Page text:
Last year, the New York Times announced that it was hiring a gender editor, an unprecedented move for a major newspaper in the United States and one that sparked a great deal of discussion. By openly admitting that it needs more coverage of gender issues, that such coverage merits a dedicated editor and staff, the paper admitted that these issues are relevant, and should be integrated into the paper of record. It was a bold move for the Grey Lady and I’m sure they got scads of applications for it.
A number of people sent me the link, via almost every platform imaginable, and suggested that I should apply, Because Trans. I said that I wouldn’t be, and not out of an animus for the Times, but because I’m not qualified.
People tried to argue with me.
I didn’t really want to explain why this was frustrating and irritating.
So here’s the thing: In the media world, very few out trans people rise to any degree of prominence. I can think of a handful of trans journalists at some major publications, even fewer editors, and very, very few trans people deep in the heart of ‘traditional media’ like the Times. The one standout is probably Janet Mock from her time at People, who was all the more remarkable because she is a trans woman of colour, facing doubled barriers when it comes to building a career in the world of publishing and media.
When I said that I wasn’t qualified, I really did mean that: I do not have the CV necessary to be considered for an editorial position at the Times. Positions there are incredibly competitive and they typically go to people with years of editorial experience at other major publications (moving over from The Guardian or The Washington Post for example). The increasing demand for multimedia means that preference is definitely given to candidates who have demonstrated skills in video production for the web. Or, as the Times put it in the advert: ‘Experience with creating or editing in multiple story formats, including an ability to shape the entire experience of a story, from text to photos, videos, graphics and other visuals.’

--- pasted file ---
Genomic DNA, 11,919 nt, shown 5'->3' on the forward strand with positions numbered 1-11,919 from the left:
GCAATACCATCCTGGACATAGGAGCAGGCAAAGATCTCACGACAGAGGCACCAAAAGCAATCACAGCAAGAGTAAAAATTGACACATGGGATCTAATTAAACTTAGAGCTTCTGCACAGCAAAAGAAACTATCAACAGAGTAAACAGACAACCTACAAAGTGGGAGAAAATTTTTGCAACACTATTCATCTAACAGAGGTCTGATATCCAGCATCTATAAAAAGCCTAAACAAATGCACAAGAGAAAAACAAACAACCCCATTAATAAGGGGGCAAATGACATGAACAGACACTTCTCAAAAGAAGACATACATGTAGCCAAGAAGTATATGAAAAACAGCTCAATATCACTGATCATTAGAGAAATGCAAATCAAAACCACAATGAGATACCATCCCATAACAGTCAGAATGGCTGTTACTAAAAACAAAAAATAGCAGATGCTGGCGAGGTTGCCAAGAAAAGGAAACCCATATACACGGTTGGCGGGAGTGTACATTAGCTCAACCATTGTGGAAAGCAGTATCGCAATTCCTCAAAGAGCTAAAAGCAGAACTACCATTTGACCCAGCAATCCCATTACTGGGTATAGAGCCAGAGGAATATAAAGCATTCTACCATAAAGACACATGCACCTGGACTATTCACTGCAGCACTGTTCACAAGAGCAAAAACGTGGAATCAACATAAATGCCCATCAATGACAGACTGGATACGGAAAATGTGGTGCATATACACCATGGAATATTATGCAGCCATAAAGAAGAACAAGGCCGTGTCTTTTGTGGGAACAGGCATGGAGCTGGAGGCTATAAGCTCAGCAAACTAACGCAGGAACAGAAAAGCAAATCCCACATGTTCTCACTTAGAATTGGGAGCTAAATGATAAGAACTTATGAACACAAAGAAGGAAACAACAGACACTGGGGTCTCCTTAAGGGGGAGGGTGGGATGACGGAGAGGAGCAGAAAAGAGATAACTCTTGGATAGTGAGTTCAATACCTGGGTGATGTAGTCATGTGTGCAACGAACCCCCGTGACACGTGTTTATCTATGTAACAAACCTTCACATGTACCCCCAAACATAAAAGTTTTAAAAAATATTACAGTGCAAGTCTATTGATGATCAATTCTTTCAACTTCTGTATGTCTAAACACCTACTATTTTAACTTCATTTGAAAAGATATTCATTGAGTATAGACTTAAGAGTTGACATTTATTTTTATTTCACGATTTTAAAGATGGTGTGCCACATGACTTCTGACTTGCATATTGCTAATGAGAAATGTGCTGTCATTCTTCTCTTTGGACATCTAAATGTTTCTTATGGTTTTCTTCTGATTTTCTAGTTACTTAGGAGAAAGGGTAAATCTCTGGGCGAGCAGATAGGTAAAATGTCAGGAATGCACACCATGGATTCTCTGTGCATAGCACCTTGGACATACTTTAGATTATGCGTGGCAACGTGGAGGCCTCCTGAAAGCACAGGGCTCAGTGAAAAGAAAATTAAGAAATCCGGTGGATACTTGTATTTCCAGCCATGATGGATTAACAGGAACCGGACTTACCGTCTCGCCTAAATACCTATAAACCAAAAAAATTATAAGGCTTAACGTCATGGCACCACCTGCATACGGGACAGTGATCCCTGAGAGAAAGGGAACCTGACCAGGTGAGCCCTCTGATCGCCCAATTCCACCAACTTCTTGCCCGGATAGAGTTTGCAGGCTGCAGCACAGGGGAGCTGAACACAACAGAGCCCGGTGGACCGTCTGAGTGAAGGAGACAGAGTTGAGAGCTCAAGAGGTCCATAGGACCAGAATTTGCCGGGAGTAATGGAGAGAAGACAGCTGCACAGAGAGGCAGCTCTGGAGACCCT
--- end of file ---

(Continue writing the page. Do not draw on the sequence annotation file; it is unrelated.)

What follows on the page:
The kind of qualifications the Times is looking for require years in media, which requires some other things that people really don’t think about when they make flip comments about how people should apply for things, or about how the problem with trans representation in media could be fixed by hiring trans people.
Those interested in things like editorial positions at the Times — which, for the record, I am not, because I am a far better writer than I am an editor and I would like to focus on telling stories — follow a very specific career path. They typically major in journalism or communications. They start out with unpaid internships. They work their way into low-paying positions. They gradually push their way into editorial. They work through a series of publications, gradually getting bigger and bigger, slowly shifting into position to apply for a job at a major newspaper.